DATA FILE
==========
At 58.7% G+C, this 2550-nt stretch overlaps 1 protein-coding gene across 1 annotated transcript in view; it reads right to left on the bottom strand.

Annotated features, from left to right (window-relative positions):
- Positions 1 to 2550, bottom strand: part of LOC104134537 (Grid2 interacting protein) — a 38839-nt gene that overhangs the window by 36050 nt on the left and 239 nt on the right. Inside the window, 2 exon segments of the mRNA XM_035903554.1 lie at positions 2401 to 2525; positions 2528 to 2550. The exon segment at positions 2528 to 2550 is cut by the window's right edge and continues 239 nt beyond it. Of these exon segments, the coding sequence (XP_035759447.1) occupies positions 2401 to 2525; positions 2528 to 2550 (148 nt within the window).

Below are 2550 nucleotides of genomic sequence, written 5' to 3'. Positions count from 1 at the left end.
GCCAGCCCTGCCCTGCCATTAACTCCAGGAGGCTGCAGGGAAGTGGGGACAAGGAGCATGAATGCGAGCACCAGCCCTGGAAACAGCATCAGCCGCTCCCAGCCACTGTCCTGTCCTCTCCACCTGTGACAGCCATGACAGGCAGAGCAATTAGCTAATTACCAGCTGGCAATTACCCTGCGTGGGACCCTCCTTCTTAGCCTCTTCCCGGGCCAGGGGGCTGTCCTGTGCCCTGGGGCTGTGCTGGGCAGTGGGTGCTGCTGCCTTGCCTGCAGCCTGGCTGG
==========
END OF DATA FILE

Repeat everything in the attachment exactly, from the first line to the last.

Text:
At 58.7% G+C, this 2550-nt stretch overlaps 1 protein-coding gene across 1 annotated transcript in view; it reads right to left on the bottom strand.

Annotated features, from left to right (window-relative positions):
- Positions 1 to 2550, bottom strand: part of LOC104134537 (Grid2 interacting protein) — a 38839-nt gene that overhangs the window by 36050 nt on the left and 239 nt on the right. Inside the window, 2 exon segments of the mRNA XM_035903554.1 lie at positions 2401 to 2525; positions 2528 to 2550. The exon segment at positions 2528 to 2550 is cut by the window's right edge and continues 239 nt beyond it. Of these exon segments, the coding sequence (XP_035759447.1) occupies positions 2401 to 2525; positions 2528 to 2550 (148 nt within the window).

Below are 2550 nucleotides of genomic sequence, written 5' to 3'. Positions count from 1 at the left end.
GCCAGCCCTGCCCTGCCATTAACTCCAGGAGGCTGCAGGGAAGTGGGGACAAGGAGCATGAATGCGAGCACCAGCCCTGGAAACAGCATCAGCCGCTCCCAGCCACTGTCCTGTCCTCTCCACCTGTGACAGCCATGACAGGCAGAGCAATTAGCTAATTACCAGCTGGCAATTACCCTGCGTGGGACCCTCCTTCTTAGCCTCTTCCCGGGCCAGGGGGCTGTCCTGTGCCCTGGGGCTGTGCTGGGCAGTGGGTGCTGCTGCCTTGCCTGCAGCCTGGCTGG